Every town has its notable quirks and features that it has accumulated over its lifetime; but not everyone knows the history that you can’t see anymore. This week’s post highlights the Bridewell of Sherborne that is, thankfully, long gone.
Bridewell is an old 16th Century name meaning a prison or reform school. More commonly known as a House of Correction. (Derived from Bridewell Palace that given by Edward VI to the City of London for the housing of homeless children and for the punishment of ‘disorderly women’.)
Houses of Correction were established from the late 16th Century as places for punishment and reform.
They were places built after the passing of the Elizabethan Poor Law in 1601, and were intended for those who were “unwilling to work” including vagrants, beggars, prostitutes, petty thieves and people accused of idle an improper behaviour.
And yes, here in Sherborne there was a House of Correction ~ The Bridewell.
From Long Street, and before it becomes Half Moon Street, at the junction by the shops of Oxfam to the left and Melbury Gallery on the right, turn left into what is now known as South Street.
Almost at the end of South Street on the left is a pleasant little courtyard of five small modern town cottages. The name Bridewell Court appears low down on the right hand side of the entrance.
Few people could read of write and in any case why record such items of distaste. Punishments were severe, and included heavy fines, frequent whippings and restricted food, with the bare minimum of the poorest qualities of food given.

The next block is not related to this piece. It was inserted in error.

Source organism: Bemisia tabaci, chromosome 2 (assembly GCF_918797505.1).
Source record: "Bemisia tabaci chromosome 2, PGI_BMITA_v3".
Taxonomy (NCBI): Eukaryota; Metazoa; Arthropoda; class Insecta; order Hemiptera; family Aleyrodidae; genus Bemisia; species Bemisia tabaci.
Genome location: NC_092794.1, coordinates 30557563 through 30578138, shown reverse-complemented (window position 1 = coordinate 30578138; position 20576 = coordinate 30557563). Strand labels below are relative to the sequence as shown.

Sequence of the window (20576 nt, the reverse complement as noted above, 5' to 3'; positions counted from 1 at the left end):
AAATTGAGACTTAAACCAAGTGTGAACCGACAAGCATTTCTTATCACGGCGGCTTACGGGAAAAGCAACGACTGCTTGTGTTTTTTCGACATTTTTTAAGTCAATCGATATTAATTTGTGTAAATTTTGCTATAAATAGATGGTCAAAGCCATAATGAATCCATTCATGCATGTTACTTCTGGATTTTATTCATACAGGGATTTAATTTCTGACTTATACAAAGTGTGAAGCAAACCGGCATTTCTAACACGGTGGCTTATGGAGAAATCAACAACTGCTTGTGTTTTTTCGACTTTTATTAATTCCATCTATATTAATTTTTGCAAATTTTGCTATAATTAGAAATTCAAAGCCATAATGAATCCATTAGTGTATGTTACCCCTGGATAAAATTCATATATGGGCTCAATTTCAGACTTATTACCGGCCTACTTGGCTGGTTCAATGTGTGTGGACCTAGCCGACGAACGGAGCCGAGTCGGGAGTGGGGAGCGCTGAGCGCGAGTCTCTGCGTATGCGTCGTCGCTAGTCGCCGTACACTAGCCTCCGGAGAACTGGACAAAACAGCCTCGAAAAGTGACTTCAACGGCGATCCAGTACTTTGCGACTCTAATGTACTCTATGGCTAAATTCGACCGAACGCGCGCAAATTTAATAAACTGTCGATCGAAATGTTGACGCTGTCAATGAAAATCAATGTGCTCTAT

Men women and children were all housed together in various cells in appalling squalor with no bedding and primitive sanitation. There must have been frequent outbreaks of the dreaded cholera, and also sufferings of asthma, ulcers, scurvy, itch, and of course venereal disease.
There was no medical aid, except that a surgeon was frequently called to pronounce a death that had taken place. The body would then be taken to an unconsecrated burial ground, or thrown over the high wall, maybe to the area that now backs onto Culverhayes Car Park. An unrecorded number were hanged at Bow Arch (at the entrance to Church Lane from the Parade, Cheap St.) for the smallest crimes.
During the Monmouth Rebellion in 1685 eighteen young men were returned to Sherborne and the hard Chief Justice Jefferies barbarous assizes were held in the House of Correction, or possibly in the ancient house next door, Gainsborough House, which is still occupied as a private residence to this day. All 18 men were found guilty of offences and were all hung drawn and quartered from Bow Arch by the market place.
The Bridewell continued as a House of Correction until 1793 when it was then decided that there was enough room to transfer all the prisoners to the new County Gaol in Dorchester. So Sherborne’s Bridewell was sold at auction in the Half Moon Hotel in 1794. The building was then converted into a Brewery, but within 40 years it was in use as a printing works, and by 1930 it had become a petrol filling station.
The most recent development was in 1984, when the whole site was redeveloped into the housing which can be seen today.
….Enjoyed reading about the Bridewell? Join me for this and the History of South Street as well as more of the ancient life of Sherborne South of the Abbey on Bank Holiday Monday this August!